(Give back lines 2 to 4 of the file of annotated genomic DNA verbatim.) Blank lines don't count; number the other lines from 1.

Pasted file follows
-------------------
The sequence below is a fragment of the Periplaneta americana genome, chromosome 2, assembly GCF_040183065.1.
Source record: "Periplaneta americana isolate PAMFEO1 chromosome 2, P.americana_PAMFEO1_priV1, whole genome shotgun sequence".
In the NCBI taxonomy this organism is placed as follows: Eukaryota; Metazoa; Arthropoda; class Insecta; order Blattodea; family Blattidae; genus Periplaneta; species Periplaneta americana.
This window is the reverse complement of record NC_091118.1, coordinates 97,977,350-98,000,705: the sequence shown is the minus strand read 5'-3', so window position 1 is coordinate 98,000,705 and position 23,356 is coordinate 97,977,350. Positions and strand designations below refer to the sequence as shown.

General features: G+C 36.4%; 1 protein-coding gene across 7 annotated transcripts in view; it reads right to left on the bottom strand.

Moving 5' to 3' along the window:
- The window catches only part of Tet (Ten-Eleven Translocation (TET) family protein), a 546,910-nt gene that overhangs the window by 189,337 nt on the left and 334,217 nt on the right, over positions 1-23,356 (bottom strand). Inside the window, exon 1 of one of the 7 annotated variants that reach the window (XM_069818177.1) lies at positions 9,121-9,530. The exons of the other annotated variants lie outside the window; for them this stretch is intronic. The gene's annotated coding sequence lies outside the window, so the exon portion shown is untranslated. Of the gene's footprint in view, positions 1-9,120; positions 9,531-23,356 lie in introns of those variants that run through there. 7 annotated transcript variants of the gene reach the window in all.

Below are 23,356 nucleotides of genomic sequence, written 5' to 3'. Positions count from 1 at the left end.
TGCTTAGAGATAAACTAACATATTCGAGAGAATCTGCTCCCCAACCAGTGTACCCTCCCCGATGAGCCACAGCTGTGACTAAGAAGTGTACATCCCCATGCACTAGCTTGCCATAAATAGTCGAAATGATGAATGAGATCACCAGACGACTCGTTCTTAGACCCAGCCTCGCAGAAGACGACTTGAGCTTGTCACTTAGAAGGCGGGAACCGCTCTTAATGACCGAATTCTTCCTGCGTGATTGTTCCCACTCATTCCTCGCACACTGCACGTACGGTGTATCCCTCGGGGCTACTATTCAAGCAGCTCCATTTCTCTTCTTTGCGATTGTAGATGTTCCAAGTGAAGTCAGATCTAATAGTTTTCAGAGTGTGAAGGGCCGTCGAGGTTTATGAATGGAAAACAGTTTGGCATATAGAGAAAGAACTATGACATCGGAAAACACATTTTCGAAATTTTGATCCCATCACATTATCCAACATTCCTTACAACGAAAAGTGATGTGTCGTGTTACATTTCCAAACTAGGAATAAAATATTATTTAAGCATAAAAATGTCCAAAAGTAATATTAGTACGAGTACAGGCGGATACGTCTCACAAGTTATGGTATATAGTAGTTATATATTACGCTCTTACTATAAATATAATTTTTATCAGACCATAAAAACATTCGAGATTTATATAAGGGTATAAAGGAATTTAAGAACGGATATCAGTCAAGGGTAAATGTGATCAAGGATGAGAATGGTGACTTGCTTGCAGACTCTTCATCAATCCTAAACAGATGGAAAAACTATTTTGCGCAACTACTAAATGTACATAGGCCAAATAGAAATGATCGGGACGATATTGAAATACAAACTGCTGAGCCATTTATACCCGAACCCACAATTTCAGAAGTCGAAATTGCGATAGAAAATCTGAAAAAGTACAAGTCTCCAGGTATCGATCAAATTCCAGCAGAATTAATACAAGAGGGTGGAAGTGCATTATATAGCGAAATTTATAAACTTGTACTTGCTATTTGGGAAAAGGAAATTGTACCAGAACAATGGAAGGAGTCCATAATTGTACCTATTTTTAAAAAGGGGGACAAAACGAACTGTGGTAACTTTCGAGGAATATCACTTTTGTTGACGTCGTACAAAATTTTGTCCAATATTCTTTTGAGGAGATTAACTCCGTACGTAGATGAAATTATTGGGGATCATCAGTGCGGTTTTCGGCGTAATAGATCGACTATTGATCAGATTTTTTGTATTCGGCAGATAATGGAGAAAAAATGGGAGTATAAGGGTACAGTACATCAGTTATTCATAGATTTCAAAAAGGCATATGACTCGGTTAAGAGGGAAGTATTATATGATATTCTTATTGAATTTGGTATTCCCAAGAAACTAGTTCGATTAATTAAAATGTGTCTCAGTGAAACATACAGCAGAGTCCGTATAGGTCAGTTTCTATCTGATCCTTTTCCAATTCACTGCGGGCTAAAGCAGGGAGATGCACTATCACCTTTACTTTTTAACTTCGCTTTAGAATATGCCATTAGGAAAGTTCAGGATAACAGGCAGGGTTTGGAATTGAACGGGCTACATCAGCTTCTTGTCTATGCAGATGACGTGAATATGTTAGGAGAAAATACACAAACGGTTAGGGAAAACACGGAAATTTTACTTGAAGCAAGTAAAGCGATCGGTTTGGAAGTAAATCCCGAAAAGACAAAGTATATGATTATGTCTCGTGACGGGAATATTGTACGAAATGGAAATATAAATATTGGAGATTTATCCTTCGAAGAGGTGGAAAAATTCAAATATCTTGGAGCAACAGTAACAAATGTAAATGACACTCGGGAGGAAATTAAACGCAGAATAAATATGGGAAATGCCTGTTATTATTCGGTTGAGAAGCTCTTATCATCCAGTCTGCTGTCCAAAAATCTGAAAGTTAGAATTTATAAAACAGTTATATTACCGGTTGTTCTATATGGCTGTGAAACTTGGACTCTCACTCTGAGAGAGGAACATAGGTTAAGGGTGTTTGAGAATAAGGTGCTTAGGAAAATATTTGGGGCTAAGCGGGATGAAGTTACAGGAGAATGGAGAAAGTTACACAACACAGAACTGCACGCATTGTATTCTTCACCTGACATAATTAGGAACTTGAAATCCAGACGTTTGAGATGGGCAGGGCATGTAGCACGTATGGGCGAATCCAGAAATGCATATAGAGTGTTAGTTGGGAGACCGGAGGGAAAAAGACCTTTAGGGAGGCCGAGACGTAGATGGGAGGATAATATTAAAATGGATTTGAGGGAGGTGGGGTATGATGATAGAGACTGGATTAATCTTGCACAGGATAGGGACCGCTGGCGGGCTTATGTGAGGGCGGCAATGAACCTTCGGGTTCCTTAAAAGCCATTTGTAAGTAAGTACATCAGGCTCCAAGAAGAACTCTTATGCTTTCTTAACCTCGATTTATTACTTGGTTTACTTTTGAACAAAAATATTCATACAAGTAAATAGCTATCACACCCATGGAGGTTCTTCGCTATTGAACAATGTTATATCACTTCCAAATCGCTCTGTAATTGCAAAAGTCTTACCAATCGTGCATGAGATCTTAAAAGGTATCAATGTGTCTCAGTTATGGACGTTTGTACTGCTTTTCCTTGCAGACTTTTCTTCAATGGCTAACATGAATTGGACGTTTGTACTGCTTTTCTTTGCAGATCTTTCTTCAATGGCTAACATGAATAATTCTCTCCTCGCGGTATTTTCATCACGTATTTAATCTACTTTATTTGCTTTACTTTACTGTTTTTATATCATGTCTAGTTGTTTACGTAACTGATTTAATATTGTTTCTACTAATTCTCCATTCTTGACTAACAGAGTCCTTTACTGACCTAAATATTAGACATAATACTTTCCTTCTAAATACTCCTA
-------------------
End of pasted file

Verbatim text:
Source record: "Periplaneta americana isolate PAMFEO1 chromosome 2, P.americana_PAMFEO1_priV1, whole genome shotgun sequence".
In the NCBI taxonomy this organism is placed as follows: Eukaryota; Metazoa; Arthropoda; class Insecta; order Blattodea; family Blattidae; genus Periplaneta; species Periplaneta americana.
This window is the reverse complement of record NC_091118.1, coordinates 97,977,350-98,000,705: the sequence shown is the minus strand read 5'-3', so window position 1 is coordinate 98,000,705 and position 23,356 is coordinate 97,977,350. Positions and strand designations below refer to the sequence as shown.